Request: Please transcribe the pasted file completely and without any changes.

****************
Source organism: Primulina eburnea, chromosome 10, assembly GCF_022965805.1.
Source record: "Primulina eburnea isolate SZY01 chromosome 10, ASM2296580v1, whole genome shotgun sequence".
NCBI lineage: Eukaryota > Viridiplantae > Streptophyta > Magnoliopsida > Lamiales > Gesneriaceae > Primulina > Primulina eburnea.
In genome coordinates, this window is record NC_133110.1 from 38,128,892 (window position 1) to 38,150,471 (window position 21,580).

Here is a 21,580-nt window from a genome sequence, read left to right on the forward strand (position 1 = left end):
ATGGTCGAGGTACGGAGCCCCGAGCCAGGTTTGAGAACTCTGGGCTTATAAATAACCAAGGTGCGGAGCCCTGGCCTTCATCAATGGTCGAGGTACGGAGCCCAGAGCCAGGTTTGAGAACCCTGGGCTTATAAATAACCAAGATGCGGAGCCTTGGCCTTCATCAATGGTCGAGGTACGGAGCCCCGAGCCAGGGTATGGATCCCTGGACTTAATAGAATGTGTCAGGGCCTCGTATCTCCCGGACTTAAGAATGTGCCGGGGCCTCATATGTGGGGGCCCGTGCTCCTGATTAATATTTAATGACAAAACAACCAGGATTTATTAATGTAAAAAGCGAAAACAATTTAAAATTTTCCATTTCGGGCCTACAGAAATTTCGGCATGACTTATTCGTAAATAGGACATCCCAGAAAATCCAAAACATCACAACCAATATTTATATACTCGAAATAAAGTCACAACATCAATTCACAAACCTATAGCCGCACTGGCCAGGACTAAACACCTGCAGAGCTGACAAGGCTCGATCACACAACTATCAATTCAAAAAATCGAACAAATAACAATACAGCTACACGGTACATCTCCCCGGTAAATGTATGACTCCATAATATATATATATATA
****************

Source organism: Primulina eburnea, chromosome 10, assembly GCF_022965805.1.
Source record: "Primulina eburnea isolate SZY01 chromosome 10, ASM2296580v1, whole genome shotgun sequence".
NCBI lineage: Eukaryota > Viridiplantae > Streptophyta > Magnoliopsida > Lamiales > Gesneriaceae > Primulina > Primulina eburnea.
In genome coordinates, this window is record NC_133110.1 from 38,128,892 (window position 1) to 38,150,471 (window position 21,580).

Here is a 21,580-nt window from a genome sequence, read left to right on the forward strand (position 1 = left end):
ATGGTCGAGGTACGGAGCCCCGAGCCAGGTTTGAGAACTCTGGGCTTATAAATAACCAAGGTGCGGAGCCCTGGCCTTCATCAATGGTCGAGGTACGGAGCCCAGAGCCAGGTTTGAGAACCCTGGGCTTATAAATAACCAAGATGCGGAGCCTTGGCCTTCATCAATGGTCGAGGTACGGAGCCCCGAGCCAGGGTATGGATCCCTGGACTTAATAGAATGTGTCAGGGCCTCGTATCTCCCGGACTTAAGAATGTGCCGGGGCCTCATATGTGGGGGCCCGTGCTCCTGATTAATATTTAATGACAAAACAACCAGGATTTATTAATGTAAAAAGCGAAAACAATTTAAAATTTTCCATTTCGGGCCTACAGAAATTTCGGCATGACTTATTCGTAAATAGGACATCCCAGAAAATCCAAAACATCACAACCAATATTTATATACTCGAAATAAAGTCACAACATCAATTCACAAACCTATAGCCGCACTGGCCAGGACTAAACACCTGCAGAGCTGACAAGGCTCGATCACACAACTATCAATTCAAAAAATCGAACAAATAACAATACAGCTACACGGTACATCTCCCCGGTAAATGTATGACTCCATAATATATATATATATA